Here, then, is the cause of anxiety for liberal democracies. There is a vast and expanding talent, resources, innovation and capability gap between government and big tech on the other. As US Joint Chiefs of Staff chairman Joseph Dunford admitted in 2019, the American and allied ability to conduct core national security missions and maintain its edge over adversaries (read China and Russia) depends on collaborations with these giant firms. This means that while certain assets and capabilities become ever more important to the state to meet national resilience, strategic and war-fighting requirements, private firms will own and control most of these advanced assets and capabilities.
This is deeply uncomfortable for democratic governments, and even more so the national security community, because they are becoming ever more reliant on big tech that is too big to own and too powerful to control. And these firms will not always serve the interests of US and allied governments even if they are headquartered in a liberal democracy. One might want Google to dominate rather than China’s Tencent or Baidu. Even so, Google ended its partnership in the Pentagon’s Project Maven AI program in 2019 because thousands of its employees rebelled against assisting the US military even as the company established a joint AI research centre in a Chinese nation that uses AI to suppress millions of cultural and religious minorities.
Democracies cannot and should not replicate the Chinese model of military-civil fusion and giving the state the right to use any public or private company in the country to advance Communist Party objectives. Neither is it a fix-all to break tech giants into smaller and more manageable parts because we need these firms to have the scale and reach to out-innovate and outpace state-owned competitors and national champions in authoritarian states.
There needs to be a mix of collaboration and confrontation but not overreach. The purpose of legislation and regulation should not be to seize control or overburden firms with endless compliance obligations that will only suffocate innovation and creativity. That would be to our collective detriment. It is to ensure these firms become decent corporate citizens.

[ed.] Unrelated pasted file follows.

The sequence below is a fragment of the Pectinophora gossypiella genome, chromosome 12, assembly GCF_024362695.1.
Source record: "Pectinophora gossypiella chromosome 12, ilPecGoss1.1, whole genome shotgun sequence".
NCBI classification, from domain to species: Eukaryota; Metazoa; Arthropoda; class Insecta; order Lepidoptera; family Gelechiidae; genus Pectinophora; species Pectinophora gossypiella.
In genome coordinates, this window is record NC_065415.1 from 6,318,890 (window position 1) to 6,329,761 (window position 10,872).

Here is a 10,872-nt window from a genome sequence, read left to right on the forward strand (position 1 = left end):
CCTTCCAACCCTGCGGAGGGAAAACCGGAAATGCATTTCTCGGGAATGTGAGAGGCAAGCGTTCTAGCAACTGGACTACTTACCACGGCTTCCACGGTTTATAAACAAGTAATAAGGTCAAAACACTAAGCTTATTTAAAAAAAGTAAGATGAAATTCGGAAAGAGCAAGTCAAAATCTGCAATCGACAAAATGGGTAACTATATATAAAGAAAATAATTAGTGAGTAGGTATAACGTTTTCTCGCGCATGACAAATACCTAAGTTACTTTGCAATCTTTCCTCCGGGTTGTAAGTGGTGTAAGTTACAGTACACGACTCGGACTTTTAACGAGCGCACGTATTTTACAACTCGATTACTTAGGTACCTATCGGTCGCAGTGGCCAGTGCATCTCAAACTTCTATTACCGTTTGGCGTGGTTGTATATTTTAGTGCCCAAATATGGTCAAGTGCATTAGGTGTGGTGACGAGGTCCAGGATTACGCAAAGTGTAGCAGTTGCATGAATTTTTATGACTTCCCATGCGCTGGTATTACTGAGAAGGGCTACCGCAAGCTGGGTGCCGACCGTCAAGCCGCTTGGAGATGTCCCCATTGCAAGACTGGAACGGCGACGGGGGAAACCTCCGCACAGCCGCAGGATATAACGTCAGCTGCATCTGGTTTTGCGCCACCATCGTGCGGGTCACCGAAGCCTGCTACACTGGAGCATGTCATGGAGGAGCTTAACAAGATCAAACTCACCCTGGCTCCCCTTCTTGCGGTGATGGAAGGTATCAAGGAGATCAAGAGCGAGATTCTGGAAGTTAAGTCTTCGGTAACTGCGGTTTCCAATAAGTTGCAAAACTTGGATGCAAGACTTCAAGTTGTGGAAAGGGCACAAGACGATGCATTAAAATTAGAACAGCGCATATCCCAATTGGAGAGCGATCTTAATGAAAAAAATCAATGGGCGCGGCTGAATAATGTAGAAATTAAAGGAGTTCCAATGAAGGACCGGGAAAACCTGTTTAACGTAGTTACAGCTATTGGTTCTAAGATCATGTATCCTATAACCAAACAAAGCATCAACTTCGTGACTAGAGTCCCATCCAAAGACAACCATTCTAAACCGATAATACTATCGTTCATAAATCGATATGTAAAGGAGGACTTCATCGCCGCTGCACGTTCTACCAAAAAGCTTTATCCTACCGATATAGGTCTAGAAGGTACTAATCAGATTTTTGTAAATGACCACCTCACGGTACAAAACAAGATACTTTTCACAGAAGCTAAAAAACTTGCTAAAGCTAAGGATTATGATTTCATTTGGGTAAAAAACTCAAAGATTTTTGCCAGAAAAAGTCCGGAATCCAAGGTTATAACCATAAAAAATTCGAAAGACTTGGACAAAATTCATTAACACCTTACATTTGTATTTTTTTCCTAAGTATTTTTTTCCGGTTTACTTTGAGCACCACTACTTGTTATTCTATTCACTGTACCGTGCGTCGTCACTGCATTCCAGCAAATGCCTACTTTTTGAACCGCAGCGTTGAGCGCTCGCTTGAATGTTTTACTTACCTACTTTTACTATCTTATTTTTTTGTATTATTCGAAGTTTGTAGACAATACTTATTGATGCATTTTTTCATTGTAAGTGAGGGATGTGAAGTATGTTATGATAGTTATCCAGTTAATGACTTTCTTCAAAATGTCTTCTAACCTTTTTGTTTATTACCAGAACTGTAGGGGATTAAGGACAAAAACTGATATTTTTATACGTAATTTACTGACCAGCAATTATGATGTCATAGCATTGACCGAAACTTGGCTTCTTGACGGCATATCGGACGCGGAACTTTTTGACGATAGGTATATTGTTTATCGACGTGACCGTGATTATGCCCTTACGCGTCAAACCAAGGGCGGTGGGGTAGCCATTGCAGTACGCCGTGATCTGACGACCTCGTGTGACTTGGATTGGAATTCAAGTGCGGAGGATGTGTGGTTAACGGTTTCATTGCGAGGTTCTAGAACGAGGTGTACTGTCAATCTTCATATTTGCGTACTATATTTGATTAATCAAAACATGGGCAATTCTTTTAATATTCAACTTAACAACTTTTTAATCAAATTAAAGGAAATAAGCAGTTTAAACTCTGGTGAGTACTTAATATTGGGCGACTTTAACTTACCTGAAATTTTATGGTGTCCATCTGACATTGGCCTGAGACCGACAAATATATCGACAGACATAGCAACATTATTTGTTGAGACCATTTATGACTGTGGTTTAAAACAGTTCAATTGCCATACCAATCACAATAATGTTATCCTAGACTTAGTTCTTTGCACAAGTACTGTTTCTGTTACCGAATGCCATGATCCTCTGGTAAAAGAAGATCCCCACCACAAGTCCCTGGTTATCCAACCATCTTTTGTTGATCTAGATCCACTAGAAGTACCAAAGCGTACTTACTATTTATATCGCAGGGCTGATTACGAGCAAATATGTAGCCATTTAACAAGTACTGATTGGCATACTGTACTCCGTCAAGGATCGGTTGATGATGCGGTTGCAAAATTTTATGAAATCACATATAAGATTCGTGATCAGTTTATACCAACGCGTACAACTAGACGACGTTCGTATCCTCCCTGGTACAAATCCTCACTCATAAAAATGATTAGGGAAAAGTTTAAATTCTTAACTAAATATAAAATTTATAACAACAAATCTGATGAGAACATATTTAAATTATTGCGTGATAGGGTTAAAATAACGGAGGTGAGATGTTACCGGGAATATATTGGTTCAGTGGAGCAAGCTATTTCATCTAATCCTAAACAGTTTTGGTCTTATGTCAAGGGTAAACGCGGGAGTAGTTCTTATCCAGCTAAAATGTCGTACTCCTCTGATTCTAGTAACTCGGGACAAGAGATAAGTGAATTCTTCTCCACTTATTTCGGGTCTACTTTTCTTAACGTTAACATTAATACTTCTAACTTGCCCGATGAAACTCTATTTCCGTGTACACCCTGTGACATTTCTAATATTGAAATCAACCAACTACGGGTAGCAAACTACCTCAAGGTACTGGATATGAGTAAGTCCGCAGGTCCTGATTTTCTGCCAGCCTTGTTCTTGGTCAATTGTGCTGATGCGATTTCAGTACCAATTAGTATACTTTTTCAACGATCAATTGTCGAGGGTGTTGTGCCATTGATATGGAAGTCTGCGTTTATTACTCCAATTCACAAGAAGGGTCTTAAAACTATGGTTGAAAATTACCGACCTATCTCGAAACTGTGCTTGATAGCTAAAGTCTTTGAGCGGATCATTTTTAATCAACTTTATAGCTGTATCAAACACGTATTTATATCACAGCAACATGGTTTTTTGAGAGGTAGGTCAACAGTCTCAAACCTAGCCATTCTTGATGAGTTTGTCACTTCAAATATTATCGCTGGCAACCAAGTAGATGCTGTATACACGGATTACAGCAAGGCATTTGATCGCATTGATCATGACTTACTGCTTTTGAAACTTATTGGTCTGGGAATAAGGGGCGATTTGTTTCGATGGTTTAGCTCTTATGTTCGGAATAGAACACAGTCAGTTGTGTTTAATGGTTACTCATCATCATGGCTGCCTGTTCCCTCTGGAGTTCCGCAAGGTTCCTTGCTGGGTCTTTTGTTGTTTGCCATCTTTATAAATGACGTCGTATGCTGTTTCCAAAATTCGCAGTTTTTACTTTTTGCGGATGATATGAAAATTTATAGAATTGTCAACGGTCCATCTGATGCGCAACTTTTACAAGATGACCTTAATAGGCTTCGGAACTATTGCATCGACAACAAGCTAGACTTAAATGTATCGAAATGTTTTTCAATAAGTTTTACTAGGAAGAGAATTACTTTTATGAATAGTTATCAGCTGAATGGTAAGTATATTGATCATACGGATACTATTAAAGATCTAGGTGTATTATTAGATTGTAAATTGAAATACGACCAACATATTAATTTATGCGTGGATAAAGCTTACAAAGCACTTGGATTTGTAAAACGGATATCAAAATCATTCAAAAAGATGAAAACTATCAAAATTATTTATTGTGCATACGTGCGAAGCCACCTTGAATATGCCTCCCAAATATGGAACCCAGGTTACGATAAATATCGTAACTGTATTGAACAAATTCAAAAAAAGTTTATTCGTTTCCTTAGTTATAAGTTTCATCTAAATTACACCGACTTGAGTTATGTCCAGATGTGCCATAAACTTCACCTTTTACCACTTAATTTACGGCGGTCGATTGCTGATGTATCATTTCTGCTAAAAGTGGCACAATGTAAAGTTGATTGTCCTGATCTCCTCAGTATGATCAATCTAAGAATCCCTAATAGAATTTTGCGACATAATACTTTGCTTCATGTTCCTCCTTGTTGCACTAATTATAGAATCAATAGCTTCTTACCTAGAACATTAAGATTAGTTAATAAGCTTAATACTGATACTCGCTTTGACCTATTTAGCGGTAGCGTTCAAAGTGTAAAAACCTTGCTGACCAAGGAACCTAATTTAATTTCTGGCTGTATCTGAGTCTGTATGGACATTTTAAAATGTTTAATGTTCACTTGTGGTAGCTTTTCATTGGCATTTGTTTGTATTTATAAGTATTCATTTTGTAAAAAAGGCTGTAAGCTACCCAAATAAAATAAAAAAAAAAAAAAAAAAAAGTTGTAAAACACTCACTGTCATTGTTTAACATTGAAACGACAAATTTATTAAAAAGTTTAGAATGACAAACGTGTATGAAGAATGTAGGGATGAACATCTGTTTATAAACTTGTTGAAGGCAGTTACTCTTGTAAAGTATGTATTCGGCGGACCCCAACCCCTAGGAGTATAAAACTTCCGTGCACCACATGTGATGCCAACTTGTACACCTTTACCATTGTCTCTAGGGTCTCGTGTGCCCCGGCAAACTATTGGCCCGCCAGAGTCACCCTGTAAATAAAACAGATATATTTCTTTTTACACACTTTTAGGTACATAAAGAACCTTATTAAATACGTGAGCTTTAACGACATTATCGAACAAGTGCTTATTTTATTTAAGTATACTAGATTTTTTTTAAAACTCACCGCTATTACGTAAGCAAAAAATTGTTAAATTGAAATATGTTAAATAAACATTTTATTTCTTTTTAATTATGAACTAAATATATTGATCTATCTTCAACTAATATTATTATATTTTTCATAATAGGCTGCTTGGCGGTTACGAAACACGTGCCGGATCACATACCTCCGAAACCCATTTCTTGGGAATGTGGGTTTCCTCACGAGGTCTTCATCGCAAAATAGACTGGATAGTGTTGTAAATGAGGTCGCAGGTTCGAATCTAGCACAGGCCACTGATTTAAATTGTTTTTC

In this context, democratic governments should not back down from exercising the right to define what is legal or illegitimate, ensure legitimate taxes are paid rather than evaded, place limits on how personal data collected is used, and of course force firms to pay for content derived from news publishers. The Australian Treasurer was right to stand his ground and other democracies should be encouraged to do the same. The better the co-ordination between democratic governments in advanced economies, the more effective the ability of sovereign governments to shape the actions of big tech. In this context, co-operation between the US and Europe is most important.
Democratic governments need to persuade and publicly pressure big tech into accepting their broader responsibilities; perhaps even legislate or issue prohibitions against certain collaborations.
Google’s assertion that “science has no borders” in justifying its AI centre in China is patently irresponsible and absurd. If Google and others seek to define the future by being agents of change as they claim, then they are central players in an undeniable geopolitical and moral contest.
Finally, governments must do more than admonish or prescribe. They need big tech as partners. Successful public-private collaboration will go a long way towards determining whether liberal democracies enjoy the position of pre-eminence in the future. The US does this best and examples include the approximately $13bn cloud services contract with the Pentagon. Washington will allocate billions more to partner in areas such as AI and big data. Australia and other advanced democracies must do the same. The more government resources for collaborations, the better.
Globalisation needs to be reimagined because the world is breaking up into different ecosystems, with each having its own political, moral and social norms and values. Big tech is a core enabler and stakeholder in our preferred system and ought to be a champion and defender of liberal democratic communities. In this brave new world, we need these giants to become part of the solution and a major problem for authoritarian rivals.
John Lee is an adjunct professor and nonresident senior fellow at the United States Studies Centre at the University of Sydney and the Hudson Institute in Washington, DC. From 2016 to 2018, he was senior adviser to the Australian foreign minister.